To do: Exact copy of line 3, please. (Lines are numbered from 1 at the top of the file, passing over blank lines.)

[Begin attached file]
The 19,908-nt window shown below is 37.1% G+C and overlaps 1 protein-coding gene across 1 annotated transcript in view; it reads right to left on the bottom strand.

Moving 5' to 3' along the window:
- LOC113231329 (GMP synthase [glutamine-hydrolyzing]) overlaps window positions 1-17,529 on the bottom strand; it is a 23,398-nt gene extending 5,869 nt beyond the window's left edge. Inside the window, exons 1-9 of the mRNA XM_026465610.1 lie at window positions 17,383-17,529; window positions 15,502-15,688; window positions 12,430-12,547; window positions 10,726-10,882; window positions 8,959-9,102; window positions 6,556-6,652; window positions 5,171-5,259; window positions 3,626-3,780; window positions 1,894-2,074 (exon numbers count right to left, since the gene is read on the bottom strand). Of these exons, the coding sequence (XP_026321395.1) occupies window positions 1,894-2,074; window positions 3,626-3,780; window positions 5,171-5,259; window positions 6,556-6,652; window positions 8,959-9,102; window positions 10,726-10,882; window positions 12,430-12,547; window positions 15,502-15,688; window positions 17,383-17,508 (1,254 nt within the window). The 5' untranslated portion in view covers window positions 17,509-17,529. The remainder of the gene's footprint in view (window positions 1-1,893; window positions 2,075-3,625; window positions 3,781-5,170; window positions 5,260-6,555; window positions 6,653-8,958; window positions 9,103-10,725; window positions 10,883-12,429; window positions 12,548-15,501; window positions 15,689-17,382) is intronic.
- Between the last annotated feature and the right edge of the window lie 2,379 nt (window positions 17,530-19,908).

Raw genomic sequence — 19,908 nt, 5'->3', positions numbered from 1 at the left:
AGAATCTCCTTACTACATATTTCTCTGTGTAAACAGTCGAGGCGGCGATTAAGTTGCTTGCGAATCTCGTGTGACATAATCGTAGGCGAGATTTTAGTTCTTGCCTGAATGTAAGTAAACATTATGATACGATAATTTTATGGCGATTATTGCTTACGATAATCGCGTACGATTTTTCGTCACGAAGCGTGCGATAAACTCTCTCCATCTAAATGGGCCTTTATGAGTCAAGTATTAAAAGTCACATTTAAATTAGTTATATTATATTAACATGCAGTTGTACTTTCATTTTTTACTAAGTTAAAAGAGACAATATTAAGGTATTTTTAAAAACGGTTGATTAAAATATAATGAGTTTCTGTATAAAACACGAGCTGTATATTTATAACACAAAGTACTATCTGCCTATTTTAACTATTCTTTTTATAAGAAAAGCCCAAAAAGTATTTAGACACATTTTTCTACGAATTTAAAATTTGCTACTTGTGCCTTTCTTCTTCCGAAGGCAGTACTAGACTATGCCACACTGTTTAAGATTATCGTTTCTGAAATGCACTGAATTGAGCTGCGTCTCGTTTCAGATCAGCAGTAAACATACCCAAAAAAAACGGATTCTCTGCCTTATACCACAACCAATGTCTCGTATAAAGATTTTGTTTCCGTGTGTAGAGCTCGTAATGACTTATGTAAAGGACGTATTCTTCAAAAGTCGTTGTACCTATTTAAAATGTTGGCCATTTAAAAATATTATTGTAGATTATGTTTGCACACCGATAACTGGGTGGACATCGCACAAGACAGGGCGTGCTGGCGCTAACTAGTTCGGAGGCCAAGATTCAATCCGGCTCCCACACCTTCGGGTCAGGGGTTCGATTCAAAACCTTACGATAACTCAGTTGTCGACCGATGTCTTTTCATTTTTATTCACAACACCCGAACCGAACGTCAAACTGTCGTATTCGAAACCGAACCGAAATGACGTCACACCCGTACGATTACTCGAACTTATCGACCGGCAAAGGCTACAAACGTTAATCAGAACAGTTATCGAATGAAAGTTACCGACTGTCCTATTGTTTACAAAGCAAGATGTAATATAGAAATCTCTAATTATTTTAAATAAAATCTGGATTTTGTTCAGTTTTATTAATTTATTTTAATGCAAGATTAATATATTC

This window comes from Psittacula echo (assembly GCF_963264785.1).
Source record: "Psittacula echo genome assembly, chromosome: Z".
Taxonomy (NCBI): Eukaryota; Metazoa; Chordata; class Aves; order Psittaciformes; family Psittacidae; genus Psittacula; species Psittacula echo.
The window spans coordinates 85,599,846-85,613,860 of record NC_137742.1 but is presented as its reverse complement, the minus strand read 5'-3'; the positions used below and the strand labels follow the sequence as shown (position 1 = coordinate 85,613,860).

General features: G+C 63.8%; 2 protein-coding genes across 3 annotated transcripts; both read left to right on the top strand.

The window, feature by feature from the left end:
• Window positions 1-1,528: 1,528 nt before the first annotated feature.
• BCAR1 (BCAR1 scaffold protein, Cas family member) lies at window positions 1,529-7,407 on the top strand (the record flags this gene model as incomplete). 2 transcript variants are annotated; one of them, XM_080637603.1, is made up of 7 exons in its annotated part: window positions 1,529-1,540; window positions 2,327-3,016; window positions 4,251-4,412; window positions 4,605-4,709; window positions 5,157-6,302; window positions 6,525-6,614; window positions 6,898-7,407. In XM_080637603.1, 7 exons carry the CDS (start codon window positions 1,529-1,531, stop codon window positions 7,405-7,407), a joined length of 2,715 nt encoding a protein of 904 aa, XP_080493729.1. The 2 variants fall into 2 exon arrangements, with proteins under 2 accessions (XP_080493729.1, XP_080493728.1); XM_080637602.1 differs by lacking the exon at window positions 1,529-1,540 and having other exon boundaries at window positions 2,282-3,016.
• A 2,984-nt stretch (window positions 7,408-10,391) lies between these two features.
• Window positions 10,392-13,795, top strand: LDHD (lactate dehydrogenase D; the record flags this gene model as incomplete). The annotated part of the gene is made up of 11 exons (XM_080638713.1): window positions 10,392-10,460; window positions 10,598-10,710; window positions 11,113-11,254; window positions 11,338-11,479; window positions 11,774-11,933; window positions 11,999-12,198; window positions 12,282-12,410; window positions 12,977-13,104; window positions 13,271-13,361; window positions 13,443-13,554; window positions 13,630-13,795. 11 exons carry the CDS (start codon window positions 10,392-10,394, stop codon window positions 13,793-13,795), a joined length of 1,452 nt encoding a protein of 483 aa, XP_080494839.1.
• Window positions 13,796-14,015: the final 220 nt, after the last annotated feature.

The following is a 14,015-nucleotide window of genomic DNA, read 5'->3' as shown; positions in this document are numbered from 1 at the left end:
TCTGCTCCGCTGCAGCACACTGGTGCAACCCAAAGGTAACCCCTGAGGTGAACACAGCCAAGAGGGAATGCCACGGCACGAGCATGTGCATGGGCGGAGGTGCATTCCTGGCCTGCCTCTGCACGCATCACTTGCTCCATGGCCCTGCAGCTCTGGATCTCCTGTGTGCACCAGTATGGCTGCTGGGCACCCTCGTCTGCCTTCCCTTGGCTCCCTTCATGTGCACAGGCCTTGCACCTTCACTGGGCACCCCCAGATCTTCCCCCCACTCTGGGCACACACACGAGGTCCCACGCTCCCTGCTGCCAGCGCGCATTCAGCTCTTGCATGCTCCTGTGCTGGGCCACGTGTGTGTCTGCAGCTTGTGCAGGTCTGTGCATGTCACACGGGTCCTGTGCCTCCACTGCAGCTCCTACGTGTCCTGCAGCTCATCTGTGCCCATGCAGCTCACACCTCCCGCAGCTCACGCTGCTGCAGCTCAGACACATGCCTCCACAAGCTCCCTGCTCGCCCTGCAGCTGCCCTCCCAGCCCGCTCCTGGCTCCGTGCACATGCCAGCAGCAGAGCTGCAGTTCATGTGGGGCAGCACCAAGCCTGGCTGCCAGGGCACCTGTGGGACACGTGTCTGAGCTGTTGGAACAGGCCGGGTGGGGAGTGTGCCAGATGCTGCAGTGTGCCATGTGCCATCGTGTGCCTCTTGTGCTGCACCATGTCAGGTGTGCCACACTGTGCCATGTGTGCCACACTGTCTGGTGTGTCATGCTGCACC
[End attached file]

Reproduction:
- LOC113231329 (GMP synthase [glutamine-hydrolyzing]) overlaps window positions 1-17,529 on the bottom strand; it is a 23,398-nt gene extending 5,869 nt beyond the window's left edge. Inside the window, exons 1-9 of the mRNA XM_026465610.1 lie at window positions 17,383-17,529; window positions 15,502-15,688; window positions 12,430-12,547; window positions 10,726-10,882; window positions 8,959-9,102; window positions 6,556-6,652; window positions 5,171-5,259; window positions 3,626-3,780; window positions 1,894-2,074 (exon numbers count right to left, since the gene is read on the bottom strand). Of these exons, the coding sequence (XP_026321395.1) occupies window positions 1,894-2,074; window positions 3,626-3,780; window positions 5,171-5,259; window positions 6,556-6,652; window positions 8,959-9,102; window positions 10,726-10,882; window positions 12,430-12,547; window positions 15,502-15,688; window positions 17,383-17,508 (1,254 nt within the window). The 5' untranslated portion in view covers window positions 17,509-17,529. The remainder of the gene's footprint in view (window positions 1-1,893; window positions 2,075-3,625; window positions 3,781-5,170; window positions 5,260-6,555; window positions 6,653-8,958; window positions 9,103-10,725; window positions 10,883-12,429; window positions 12,548-15,501; window positions 15,689-17,382) is intronic.